Collaborate_Ultra_InterfaceThe new interface also includes the gallery or grid view of participants that you have been craving. Now you can see everyone’s face, not just the speaker.

grid view

Do you share your computer screen to demonstrate how to do something or give a tour of your course? Collaborate Ultra’s screen sharing feature is faster, smoother, and easier to use than the old Collaborate so your participants will be able to easily follow along.

 

A few important details
Collaborate Ultra works best in the Chrome web browser. Other web browsers, such as Firefox or Safari, will be missing a couple of features:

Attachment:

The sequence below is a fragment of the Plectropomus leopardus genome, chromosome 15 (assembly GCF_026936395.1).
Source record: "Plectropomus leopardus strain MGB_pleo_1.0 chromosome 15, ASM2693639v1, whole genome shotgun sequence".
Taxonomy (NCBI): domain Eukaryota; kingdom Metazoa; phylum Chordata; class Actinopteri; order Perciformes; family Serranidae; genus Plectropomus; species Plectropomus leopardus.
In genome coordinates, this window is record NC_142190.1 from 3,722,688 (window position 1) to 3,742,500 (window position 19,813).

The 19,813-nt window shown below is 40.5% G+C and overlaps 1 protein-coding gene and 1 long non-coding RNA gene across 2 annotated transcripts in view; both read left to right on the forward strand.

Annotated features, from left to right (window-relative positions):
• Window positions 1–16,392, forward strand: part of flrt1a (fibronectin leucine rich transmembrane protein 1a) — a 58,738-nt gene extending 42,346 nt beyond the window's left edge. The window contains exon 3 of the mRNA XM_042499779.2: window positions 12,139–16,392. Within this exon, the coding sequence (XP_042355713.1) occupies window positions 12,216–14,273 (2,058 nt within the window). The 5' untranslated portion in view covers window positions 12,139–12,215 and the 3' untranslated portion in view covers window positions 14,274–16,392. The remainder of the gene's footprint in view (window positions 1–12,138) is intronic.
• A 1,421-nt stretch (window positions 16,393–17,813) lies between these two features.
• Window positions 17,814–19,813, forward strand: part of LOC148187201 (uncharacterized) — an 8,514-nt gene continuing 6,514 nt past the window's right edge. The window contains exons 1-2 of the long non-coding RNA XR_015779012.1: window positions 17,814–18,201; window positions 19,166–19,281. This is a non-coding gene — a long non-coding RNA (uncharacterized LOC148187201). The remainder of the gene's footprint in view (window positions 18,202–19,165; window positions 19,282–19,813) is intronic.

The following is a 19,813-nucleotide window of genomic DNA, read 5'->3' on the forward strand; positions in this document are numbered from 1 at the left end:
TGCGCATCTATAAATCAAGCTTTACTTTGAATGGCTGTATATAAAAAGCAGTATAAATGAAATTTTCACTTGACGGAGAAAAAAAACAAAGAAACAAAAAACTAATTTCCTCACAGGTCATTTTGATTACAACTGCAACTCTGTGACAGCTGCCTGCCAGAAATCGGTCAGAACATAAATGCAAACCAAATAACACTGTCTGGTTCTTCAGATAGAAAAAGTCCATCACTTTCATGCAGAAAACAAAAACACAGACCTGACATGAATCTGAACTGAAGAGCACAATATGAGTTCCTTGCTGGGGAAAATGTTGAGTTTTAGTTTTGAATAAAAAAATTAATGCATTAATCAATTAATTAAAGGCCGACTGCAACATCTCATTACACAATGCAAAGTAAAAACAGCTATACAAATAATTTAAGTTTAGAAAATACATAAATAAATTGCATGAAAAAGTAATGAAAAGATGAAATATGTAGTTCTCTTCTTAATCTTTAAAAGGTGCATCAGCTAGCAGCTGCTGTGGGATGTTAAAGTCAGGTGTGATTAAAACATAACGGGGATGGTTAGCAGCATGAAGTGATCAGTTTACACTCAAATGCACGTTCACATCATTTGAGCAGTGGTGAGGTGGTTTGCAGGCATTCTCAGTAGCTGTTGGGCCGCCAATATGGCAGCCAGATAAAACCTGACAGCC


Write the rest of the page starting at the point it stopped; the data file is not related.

• The gallery view of webinar attendees is only available in Chrome. When using another browser you will only be able to see the webcam of the person speaking.
  • In order to share your screen you must use Chrome. When using other browsers users will be able to see what is being shared with them, but will not be able to share their own computer desktop.

Your old Collaborate recordings will still be available to you within your myLesley course. Simply go to the old Collaborate tool to access them as always.

 

Learn more about Collaborate Ultra
Get all the info on how to use Collaborate Ultra at our support site and check out the video below to get a tour of the interface.

12 Days of Learning: Skype for Business

Atomic Learning has created the 12 Days of Learning, a series of articles designed to kick off resolutions to keep learning in the new year. We thought this was a great idea and have decided borrow (shamelessly steal) it and do our own. Today’s post (Day 5, if you’re counting) looks at Skype for Business.